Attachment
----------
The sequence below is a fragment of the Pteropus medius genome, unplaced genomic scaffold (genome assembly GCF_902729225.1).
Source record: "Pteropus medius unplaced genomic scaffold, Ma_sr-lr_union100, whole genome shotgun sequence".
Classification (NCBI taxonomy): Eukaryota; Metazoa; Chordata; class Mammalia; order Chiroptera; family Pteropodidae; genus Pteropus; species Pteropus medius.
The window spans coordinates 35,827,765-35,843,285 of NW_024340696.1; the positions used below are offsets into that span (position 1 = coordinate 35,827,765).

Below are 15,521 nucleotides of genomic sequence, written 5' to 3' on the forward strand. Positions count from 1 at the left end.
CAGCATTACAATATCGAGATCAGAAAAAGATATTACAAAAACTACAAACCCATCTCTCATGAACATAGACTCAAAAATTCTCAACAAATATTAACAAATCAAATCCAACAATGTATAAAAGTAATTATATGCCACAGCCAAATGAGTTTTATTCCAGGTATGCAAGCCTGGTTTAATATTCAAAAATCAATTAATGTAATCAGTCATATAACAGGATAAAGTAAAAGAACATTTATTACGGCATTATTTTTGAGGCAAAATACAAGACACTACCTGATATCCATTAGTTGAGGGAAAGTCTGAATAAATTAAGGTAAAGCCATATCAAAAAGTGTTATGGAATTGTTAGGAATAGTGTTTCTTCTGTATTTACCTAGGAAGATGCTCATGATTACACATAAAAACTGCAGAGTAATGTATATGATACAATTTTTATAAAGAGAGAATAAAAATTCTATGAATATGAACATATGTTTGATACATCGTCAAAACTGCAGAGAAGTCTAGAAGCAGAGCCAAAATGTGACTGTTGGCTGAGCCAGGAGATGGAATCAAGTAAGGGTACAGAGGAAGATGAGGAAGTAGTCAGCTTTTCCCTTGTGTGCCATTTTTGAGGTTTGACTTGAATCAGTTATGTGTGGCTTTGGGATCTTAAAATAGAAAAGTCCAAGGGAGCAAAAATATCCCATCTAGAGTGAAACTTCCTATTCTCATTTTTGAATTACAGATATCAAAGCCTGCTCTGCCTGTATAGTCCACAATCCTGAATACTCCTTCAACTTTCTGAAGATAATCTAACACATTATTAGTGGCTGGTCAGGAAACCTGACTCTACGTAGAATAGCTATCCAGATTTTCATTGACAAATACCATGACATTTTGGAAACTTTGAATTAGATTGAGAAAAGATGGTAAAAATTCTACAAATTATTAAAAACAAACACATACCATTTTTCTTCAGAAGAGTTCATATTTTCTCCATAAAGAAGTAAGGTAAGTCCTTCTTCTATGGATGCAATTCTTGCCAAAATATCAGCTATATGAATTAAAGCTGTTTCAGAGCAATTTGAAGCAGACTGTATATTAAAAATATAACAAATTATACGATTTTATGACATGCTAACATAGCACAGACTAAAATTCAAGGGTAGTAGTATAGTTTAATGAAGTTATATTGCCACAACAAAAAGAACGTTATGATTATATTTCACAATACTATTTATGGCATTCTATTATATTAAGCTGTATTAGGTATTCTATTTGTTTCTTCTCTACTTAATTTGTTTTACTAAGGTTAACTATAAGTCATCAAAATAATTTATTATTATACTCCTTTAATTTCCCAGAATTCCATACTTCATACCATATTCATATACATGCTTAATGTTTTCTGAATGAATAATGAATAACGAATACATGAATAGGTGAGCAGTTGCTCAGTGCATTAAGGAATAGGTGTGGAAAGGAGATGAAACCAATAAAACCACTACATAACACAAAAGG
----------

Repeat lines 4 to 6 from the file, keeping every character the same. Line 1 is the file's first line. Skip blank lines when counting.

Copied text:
The window spans coordinates 35,827,765-35,843,285 of NW_024340696.1; the positions used below are offsets into that span (position 1 = coordinate 35,827,765).

Below are 15,521 nucleotides of genomic sequence, written 5' to 3' on the forward strand. Positions count from 1 at the left end.
CAGCATTACAATATCGAGATCAGAAAAAGATATTACAAAAACTACAAACCCATCTCTCATGAACATAGACTCAAAAATTCTCAACAAATATTAACAAATCAAATCCAACAATGTATAAAAGTAATTATATGCCACAGCCAAATGAGTTTTATTCCAGGTATGCAAGCCTGGTTTAATATTCAAAAATCAATTAATGTAATCAGTCATATAACAGGATAAAGTAAAAGAACATTTATTACGGCATTATTTTTGAGGCAAAATACAAGACACTACCTGATATCCATTAGTTGAGGGAAAGTCTGAATAAATTAAGGTAAAGCCATATCAAAAAGTGTTATGGAATTGTTAGGAATAGTGTTTCTTCTGTATTTACCTAGGAAGATGCTCATGATTACACATAAAAACTGCAGAGTAATGTATATGATACAATTTTTATAAAGAGAGAATAAAAATTCTATGAATATGAACATATGTTTGATACATCGTCAAAACTGCAGAGAAGTCTAGAAGCAGAGCCAAAATGTGACTGTTGGCTGAGCCAGGAGATGGAATCAAGTAAGGGTACAGAGGAAGATGAGGAAGTAGTCAGCTTTTCCCTTGTGTGCCATTTTTGAGGTTTGACTTGAATCAGTTATGTGTGGCTTTGGGATCTTAAAATAGAAAAGTCCAAGGGAGCAAAAATATCCCATCTAGAGTGAAACTTCCTATTCTCATTTTTGAATTACAGATATCAAAGCCTGCTCTGCCTGTATAGTCCACAATCCTGAATACTCCTTCAACTTTCTGAAGATAATCTAACACATTATTAGTGGCTGGTCAGGAAACCTGACTCTACGTAGAATAGCTATCCAGATTTTCATTGACAAATACCATGACATTTTGGAAACTTTGAATTAGATTGAGAAAAGATGGTAAAAATTCTACAAATTATTAAAAACAAACACATACCATTTTTCTTCAGAAGAGTTCATATTTTCTCCATAAAGAAGTAAGGTAAGTCCTTCTTCTATGGATGCAATTCTTGCCAAAATATCAGCTATATGAATTAAAGCTGTTTCAGAGCAATTTGAAGCAGACTGTATATTAAAAATATAACAAATTATACGATTTTATGACATGCTAACATAGCACAGACTAAAATTCAAGGGTAGTAGTATAGTTTAATGAAGTTATATTGCCACAACAAAAAGAACGTTATGATTATATTTCACAATACTATTTATGGCATTCTATTATATTAAGCTGTATTAGGTATTCTATTTGTTTCTTCTCTACTTAATTTGTTTTACTAAGGTTAACTATAAGTCATCAAAATAATTTATTATTATACTCCTTTAATTTCCCAGAATTCCATACTTCATACCATATTCATATACATGCTTAATGTTTTCTGAATGAATAATGAATAACGAATACATGAATAGGTGAGCAGTTGCTCAGTGCATTAAGGAATAGGTGTGGAAAGGAGATGAAACCAATAAAACCACTACATAACACAAAAGG